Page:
The true origins of lavender are unclear, but its qualities for both fragrance and healing properties have been recognised almost since the beginning of recorded civilisation. When Tutankhamen’s tomb was opened in 1922, 3,000 years after it was sealed, traces of lavender were found which still retained slight scent.

Lavender is thought to have been first domesticated in Arabia, highly prized and valuable for its antiseptic and healing qualities, as well as a high quality perfume. The first crude stills were constructed for the extraction of the essential oils by the system of steam distillation, the same principles we still use today and have to thank them for.

Lavender became a prized commodity for traders and soon spread east through Greece. Its early name of ‘spikenard’ was derived from the town of Nardus becoming the centre for lavender trade. There are many references to spikenard throughout the bible.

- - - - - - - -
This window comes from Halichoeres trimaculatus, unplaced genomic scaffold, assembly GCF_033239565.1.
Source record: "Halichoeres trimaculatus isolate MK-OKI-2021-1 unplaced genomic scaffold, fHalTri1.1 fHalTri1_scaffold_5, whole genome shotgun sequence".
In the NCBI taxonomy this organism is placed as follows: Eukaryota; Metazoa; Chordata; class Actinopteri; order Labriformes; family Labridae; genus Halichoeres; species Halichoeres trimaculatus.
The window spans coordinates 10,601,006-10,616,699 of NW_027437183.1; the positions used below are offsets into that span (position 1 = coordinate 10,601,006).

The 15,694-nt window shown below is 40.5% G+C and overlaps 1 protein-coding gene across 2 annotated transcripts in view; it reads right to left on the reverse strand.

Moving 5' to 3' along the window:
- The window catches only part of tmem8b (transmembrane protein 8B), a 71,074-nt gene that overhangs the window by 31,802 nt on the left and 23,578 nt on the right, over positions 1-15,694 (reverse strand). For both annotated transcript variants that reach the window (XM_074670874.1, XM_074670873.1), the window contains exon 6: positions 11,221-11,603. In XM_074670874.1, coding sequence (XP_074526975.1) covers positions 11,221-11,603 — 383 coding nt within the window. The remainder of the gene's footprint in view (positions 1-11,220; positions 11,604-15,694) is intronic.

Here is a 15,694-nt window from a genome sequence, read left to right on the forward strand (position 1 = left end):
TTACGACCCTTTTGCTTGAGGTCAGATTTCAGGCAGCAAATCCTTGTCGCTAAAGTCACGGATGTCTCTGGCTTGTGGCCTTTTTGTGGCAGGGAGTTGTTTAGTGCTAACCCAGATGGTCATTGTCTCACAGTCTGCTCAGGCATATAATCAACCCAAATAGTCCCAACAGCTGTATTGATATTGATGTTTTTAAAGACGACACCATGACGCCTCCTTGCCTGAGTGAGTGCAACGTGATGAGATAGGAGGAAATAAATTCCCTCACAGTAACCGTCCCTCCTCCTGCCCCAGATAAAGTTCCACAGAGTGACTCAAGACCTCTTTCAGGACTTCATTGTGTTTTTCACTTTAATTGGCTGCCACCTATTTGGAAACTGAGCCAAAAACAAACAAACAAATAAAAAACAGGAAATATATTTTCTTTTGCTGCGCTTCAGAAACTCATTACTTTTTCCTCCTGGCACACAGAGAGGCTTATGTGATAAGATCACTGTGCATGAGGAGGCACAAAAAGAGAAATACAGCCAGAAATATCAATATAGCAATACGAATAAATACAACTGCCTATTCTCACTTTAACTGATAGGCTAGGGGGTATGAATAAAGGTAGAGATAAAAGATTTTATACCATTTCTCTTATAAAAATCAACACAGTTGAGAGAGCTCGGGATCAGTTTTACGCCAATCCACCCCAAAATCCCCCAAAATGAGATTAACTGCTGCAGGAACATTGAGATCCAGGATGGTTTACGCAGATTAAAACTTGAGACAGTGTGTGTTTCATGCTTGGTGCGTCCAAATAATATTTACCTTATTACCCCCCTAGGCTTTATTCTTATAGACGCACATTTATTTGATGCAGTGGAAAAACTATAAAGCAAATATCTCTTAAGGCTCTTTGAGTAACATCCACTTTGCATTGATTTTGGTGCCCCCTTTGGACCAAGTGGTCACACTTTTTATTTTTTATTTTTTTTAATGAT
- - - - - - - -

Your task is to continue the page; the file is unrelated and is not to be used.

The Romans loved lavender, and used it extensively in their elaborate bathing rituals, as well as for perfume, cooking and early medicines. It may have been from the latin lavare, meaning ‘to wash’ that lavender found its more common name. However, its name also may have come from the latin livendula, meaning bluish.

From here lavender spread throughout Europe and the rest of the world.

Lavender in England

lavender history21History states that the Romans brought lavender here to England. It is possible that Phoenician traders had already introduced it through trade, but the Romans were the first to commercially grow it as a crop for their use and were probably the first to grow Lavender on the Cotswolds to provide supplies for their soldiers. Its all round healing qualities making it the first choice for many ailments, and one of the first natural antiseptics.

When the Romans left England, lavender was grown extensively by monks as part of their physic gardens. These provided a whole range of herbal remedies. The south facing chalk slopes around Carshalton and Hitchin became the main lavender growing areas of England, an industry that survived until the early 1900’s.

Lavender soon became entwined within English folklore. A lavender cross was often hung on the door to ward off evil spirits. During the Great Plague of the 17th century people would tie lavender bunches to their wrists to guard against infection. In 16th century it was effectively used to guard against cholera.